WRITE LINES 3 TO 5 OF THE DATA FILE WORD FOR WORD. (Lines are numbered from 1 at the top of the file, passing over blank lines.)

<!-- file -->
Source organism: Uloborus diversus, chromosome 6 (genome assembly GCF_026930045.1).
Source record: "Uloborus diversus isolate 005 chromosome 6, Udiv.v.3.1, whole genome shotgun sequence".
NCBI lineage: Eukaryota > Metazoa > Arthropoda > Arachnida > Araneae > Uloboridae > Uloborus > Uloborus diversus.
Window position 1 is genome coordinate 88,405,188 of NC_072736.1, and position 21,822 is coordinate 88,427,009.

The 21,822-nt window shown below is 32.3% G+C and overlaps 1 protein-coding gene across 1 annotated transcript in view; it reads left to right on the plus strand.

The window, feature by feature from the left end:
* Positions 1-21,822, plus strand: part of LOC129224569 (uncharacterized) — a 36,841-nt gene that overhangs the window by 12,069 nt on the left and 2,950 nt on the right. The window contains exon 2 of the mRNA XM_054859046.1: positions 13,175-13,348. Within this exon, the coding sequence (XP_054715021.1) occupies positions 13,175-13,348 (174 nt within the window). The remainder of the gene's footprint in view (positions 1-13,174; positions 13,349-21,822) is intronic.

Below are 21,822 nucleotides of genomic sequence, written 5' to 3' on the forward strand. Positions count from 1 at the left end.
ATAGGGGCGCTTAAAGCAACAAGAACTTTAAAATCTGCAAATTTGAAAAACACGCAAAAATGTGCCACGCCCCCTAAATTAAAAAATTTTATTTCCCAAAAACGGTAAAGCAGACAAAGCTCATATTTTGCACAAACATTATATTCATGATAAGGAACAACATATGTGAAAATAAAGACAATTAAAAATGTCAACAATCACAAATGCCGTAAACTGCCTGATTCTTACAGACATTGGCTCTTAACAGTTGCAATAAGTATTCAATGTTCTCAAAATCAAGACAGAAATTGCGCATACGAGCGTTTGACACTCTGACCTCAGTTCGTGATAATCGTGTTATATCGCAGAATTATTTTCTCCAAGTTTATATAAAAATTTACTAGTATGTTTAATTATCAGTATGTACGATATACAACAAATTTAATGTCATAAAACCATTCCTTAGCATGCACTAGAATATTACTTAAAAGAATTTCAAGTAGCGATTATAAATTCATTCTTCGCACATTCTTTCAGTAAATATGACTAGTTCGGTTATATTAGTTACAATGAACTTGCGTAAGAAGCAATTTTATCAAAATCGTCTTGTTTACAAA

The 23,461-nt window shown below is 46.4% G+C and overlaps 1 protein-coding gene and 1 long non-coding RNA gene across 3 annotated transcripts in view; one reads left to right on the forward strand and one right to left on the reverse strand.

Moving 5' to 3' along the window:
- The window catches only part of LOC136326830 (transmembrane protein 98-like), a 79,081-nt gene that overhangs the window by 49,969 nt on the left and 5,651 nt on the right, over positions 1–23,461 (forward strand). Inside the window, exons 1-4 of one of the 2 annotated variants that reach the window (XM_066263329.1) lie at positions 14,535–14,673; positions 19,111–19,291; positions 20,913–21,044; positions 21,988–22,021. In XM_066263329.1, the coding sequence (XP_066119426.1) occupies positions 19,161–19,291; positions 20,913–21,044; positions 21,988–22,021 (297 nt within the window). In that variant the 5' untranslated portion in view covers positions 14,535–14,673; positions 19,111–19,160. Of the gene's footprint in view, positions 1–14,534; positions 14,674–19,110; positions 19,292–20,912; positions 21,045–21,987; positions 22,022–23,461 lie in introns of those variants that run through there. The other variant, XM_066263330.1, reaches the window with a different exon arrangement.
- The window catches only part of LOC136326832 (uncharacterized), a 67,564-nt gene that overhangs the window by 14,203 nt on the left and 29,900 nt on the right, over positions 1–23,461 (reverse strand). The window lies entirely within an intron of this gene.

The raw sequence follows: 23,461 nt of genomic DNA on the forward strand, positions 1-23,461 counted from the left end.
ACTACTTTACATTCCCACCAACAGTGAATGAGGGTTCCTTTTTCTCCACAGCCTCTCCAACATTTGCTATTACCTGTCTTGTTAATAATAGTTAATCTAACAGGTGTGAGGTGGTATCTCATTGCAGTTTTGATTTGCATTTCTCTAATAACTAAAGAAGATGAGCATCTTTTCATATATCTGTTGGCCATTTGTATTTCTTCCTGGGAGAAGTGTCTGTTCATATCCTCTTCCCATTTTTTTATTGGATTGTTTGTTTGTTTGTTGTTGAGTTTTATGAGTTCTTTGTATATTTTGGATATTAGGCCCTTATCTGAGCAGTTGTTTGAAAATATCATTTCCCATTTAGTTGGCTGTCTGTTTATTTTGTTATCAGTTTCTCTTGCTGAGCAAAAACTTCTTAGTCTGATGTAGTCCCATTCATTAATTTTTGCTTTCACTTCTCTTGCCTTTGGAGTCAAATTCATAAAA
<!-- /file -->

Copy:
NCBI lineage: Eukaryota > Metazoa > Arthropoda > Arachnida > Araneae > Uloboridae > Uloborus > Uloborus diversus.
Window position 1 is genome coordinate 88,405,188 of NC_072736.1, and position 21,822 is coordinate 88,427,009.

The 21,822-nt window shown below is 32.3% G+C and overlaps 1 protein-coding gene across 1 annotated transcript in view; it reads left to right on the plus strand.